Săn tiên cáAACSB Explores delves into the insights and experiences of some of business education’s top thought leaders as they discuss major issues and developments facing the industry and business schools worldwide. Visitors can browse through the video conversations within each segment or read the transcripts.
Săn tiên cáDean of Bothell School of Business at University of Washington, Sandeep Krishnamurthy, discusses the importance of business school-industry collaborations in working toward digital transformation.
Sandeep Krishnamurthy: [0:15] If you really think about how business schools have to shift, the first idea is that our curricula have to match what is happening in the real world. We now talk about the other FAANG companies. I would add Microsoft to that. We're talking about Facebook, Apple, Amazon, Netflix, Google, and Microsoft.
[0:34] Six companies are completely changing the face of the economy, not just in our country but globally. If you think about the business schools, first of all, I would say business schools have to study what these companies are doing and how they're implementing technologies to affect the lives of customers, the lives of companies, the lives of employees.
Săn tiên cá[0:55] Second, we want to think about the models that have originated with these companies, how they can be sent out to other industries, and how they can transform other industries.
[1:06] Simple things, a lot of people are still thinking about basics such as process automation, but you take a company like Amazon, for example. If you think about how business schools should shift, Amazon has already moved pricing from the way retailers typically did.
Săn tiên cá[1:25] Some of us may have had an internship where we went to the retailer, took a price sticker, and put stickers on everything, or changed it once every month. The frequency of price change was not very great.
Săn tiên cá[1:37] Now, Amazon has algorithmic pricing. Algorithms scan the market. They scan actual behavior by customers. They scan actual behavior by competitors. Algorithms are setting the price for hundreds of thousands of products.
[1:52] You say, "How is this going to affect what happens in business schools?" We cannot teach simple demand theory anymore. We have to talk about, "What are the rules that you will have to put in place if you weren't designing an algorithm that were to set the price?" Completely different way of thinking.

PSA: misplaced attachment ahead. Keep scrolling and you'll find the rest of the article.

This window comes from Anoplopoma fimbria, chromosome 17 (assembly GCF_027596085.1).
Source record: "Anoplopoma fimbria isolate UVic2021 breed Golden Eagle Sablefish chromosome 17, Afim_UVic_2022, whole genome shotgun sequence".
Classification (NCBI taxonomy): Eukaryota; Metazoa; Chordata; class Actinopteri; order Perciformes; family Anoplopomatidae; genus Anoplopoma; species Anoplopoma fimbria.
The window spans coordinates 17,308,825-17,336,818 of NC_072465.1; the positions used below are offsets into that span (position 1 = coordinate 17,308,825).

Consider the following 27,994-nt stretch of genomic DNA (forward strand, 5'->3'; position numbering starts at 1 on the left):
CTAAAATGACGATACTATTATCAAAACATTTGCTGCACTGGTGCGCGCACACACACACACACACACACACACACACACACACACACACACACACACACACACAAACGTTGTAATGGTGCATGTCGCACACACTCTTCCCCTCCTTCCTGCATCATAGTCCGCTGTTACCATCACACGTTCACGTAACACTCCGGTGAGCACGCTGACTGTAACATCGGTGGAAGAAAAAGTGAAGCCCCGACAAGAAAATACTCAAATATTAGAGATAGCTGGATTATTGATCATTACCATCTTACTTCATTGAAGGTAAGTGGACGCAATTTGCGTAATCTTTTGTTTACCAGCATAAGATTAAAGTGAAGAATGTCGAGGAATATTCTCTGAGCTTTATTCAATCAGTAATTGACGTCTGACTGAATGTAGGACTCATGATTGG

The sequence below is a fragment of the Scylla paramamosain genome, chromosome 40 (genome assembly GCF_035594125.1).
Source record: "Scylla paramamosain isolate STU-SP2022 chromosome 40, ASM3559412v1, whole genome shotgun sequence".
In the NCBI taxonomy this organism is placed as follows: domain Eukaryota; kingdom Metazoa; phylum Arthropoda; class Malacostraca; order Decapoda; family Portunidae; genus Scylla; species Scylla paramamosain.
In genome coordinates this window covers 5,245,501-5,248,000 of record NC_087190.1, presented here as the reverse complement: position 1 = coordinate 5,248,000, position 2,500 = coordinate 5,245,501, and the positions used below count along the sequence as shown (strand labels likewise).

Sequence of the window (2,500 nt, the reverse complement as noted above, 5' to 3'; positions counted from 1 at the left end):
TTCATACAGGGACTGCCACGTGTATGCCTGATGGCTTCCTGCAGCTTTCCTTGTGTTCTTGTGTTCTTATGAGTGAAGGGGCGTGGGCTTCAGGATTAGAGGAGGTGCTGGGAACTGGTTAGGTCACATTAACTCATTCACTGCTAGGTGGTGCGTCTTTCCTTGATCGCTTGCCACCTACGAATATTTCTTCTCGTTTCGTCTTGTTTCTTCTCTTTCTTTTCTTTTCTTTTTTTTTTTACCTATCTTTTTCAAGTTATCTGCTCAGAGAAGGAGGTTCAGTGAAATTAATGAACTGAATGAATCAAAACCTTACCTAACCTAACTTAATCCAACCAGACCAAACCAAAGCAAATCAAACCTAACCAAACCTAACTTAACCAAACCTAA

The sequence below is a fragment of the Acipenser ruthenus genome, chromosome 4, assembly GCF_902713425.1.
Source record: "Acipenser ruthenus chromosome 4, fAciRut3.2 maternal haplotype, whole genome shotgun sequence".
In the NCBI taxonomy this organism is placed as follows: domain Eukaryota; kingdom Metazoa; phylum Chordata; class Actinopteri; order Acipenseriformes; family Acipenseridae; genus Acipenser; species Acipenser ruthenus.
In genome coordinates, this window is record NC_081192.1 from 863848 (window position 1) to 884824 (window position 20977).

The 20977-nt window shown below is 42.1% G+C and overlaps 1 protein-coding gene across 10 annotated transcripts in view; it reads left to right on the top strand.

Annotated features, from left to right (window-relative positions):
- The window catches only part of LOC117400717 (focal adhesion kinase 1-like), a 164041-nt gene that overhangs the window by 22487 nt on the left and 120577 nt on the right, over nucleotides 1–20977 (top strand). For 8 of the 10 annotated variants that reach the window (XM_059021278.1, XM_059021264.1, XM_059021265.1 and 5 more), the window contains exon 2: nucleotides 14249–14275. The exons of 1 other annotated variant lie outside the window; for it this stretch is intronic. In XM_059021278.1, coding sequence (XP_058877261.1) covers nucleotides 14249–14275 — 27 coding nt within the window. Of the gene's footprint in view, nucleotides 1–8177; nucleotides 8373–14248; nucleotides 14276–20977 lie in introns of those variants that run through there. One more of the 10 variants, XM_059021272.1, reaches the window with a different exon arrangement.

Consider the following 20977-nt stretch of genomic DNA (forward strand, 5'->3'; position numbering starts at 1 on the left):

[2:11] Strategy has to change. Marketing has to change. Accounting has to change. This is all pervasive. Just studying the practice of these companies is huge.
[2:21] Another example, Netflix. Netflix knows more about you than you do. Netflix, for example, I tell my employees, "Netflix knows what you're going to watch the night." This is true, because you started something. You didn't finish it. They know that your pattern is that you finish half of an episode and then you come back to it the next day because it becomes too much.
[2:44] Then you start the episode after that. They know that about you. They're ready for you. They're going to create a personalized curated experience for you even before you turn it on.
Săn tiên cá[2:56] This is the kind of prediction personalization that's going on. Now, you ask yourself, "Can we take this and apply it in the retail sector? Can we take this and apply it in the healthcare sector? What will happen if a doctor knows more about me than I do?"
[3:11] This is a sort of advance that I think business schools have to start thinking about where we learn about the best practices that's happening in these transformative companies. Then think about, "What are the applications beyond the use cases that these companies have already implemented? How do we take those to new industries? How do we take those to new practices?"
[3:32] Of course, none of this is possible without collaboration with industry. Industry input is really the way that we understand if we're on track or if we're not on track. At the same time, industry folks do not have some of the substantive academic knowledge that our faculty members do.
Săn tiên cá[3:52] It's about having that dialogue. It's about talking about, "What are the problems you want to solve? What are the challenges you face?" Getting that information from industry, and then taking it to our faculty, and talking about, "Look. Industry has these issues. How do we find a way to solve them through our programs?" I think those are the dialogues that I think that will have a big impact.
Săn tiên cá[4:16] We have been working with industries through multiple ways, through an advisory board, through guest speakers, but also to find a way by which we are getting systematic—what we call voice of the market reports from industry—where we're learning from them in terms of what is changing, where are the big investments, and so on.
[4:40] For example, when talking to people at Microsoft, we recently learned that one of the biggest investments that they're making is in Microsoft Teams. A lot of people have not heard about Microsoft Teams. It's coming though.
[4:53] Now, I have the opportunity to take information that I received from industry, go back to my community, and say, "This is a big investment the company is making." They want to have a situation where all businesses are using Microsoft Teams because they think it is better than Zoom, better than Slack, better than monday.com, etc., etc.
Săn tiên cá[5:12] They're building functionalities that are above and beyond all competition. It's a recognized brand right in our backyard. If the faculty are receptive, we go back to industry, and say, "Let's talk about how you can provide free accounts and training for our faculty, and create those bridge ways by which these technologies are now part and parcel of what we do." That journey is just starting now.
Filmed February 2020 at AACSB's Deans Conference in Nashville, Tennessee, USA.